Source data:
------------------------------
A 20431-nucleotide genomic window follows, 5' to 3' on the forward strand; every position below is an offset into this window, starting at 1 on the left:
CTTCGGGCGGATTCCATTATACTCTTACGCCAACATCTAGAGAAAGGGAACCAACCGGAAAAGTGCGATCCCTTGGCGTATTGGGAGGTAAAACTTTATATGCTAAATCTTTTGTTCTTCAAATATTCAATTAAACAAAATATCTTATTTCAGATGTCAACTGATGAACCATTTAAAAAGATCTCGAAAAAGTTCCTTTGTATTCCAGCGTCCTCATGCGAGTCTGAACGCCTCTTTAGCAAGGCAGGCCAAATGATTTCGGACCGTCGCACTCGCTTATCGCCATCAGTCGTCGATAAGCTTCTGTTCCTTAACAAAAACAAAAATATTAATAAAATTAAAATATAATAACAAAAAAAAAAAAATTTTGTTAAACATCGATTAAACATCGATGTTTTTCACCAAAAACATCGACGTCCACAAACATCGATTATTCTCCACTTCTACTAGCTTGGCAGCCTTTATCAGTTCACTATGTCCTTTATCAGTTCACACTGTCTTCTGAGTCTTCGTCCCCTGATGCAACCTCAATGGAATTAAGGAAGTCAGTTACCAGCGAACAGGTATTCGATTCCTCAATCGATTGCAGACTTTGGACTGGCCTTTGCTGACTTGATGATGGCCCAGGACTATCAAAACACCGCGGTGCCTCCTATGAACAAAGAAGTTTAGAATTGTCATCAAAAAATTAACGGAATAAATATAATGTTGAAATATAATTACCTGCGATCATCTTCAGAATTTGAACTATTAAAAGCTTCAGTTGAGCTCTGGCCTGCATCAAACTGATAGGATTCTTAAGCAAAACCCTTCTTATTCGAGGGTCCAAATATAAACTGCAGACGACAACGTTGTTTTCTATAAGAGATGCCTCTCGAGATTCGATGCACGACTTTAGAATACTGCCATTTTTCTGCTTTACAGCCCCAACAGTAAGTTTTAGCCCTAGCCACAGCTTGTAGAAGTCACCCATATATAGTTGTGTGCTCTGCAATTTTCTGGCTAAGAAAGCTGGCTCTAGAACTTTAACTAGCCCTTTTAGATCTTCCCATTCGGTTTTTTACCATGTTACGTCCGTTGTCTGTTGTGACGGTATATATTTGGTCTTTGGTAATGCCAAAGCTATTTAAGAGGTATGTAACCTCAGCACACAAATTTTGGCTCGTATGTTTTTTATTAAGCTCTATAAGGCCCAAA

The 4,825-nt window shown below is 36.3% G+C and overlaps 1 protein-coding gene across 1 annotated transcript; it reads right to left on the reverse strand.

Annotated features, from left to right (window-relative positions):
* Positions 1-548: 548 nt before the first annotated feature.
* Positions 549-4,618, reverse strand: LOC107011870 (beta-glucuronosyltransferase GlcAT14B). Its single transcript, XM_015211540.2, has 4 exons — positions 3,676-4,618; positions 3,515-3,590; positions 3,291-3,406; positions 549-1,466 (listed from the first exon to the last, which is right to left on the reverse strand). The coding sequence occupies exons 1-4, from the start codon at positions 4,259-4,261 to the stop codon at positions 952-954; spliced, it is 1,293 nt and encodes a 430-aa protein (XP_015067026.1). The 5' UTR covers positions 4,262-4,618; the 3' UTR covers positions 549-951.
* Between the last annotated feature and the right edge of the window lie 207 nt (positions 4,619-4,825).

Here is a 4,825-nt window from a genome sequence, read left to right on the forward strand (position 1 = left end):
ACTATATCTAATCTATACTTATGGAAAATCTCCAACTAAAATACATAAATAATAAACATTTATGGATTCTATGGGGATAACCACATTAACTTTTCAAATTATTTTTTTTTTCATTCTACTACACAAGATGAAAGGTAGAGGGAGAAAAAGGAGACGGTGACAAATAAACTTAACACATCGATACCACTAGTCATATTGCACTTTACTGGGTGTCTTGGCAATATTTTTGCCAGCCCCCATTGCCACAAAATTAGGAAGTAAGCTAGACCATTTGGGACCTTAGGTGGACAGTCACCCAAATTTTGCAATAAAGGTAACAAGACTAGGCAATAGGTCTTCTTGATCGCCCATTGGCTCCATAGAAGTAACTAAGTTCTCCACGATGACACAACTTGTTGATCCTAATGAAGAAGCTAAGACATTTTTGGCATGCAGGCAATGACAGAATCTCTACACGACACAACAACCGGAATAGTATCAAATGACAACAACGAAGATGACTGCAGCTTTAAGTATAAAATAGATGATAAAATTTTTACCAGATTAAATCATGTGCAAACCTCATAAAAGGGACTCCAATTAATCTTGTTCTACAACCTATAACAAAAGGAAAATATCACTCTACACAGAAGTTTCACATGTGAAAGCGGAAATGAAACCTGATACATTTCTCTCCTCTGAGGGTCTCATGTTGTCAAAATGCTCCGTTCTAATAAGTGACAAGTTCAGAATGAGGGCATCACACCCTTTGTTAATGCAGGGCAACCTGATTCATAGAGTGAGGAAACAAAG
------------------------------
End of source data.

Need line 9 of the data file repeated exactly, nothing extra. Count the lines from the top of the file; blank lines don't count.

ACTATATCTAATCTATACTTATGGAAAATCTCCAACTAAAATACATAAATAATAAACATTTATGGATTCTATGGGGATAACCACATTAACTTTTCAAATTATTTTTTTTTTCATTCTACTACACAAGATGAAAGGTAGAGGGAGAAAAAGGAGACGGTGACAAATAAACTTAACACATCGATACCACTAGTCATATTGCACTTTACTGGGTGTCTTGGCAATATTTTTGCCAGCCCCCATTGCCACAAAATTAGGAAGTAAGCTAGACCATTTGGGACCTTAGGTGGACAGTCACCCAAATTTTGCAATAAAGGTAACAAGACTAGGCAATAGGTCTTCTTGATCGCCCATTGGCTCCATAGAAGTAACTAAGTTCTCCACGATGACACAACTTGTTGATCCTAATGAAGAAGCTAAGACATTTTTGGCATGCAGGCAATGACAGAATCTCTACACGACACAACAACCGGAATAGTATCAAATGACAACAACGAAGATGACTGCAGCTTTAAGTATAAAATAGATGATAAAATTTTTACCAGATTAAATCATGTGCAAACCTCATAAAAGGGACTCCAATTAATCTTGTTCTACAACCTATAACAAAAGGAAAATATCACTCTACACAGAAGTTTCACATGTGAAAGCGGAAATGAAACCTGATACATTTCTCTCCTCTGAGGGTCTCATGTTGTCAAAATGCTCCGTTCTAATAAGTGACAAGTTCAGAATGAGGGCATCACACCCTTTGTTAATGCAGGGCAACCTGATTCATAGAGTGAGGAAACAAAG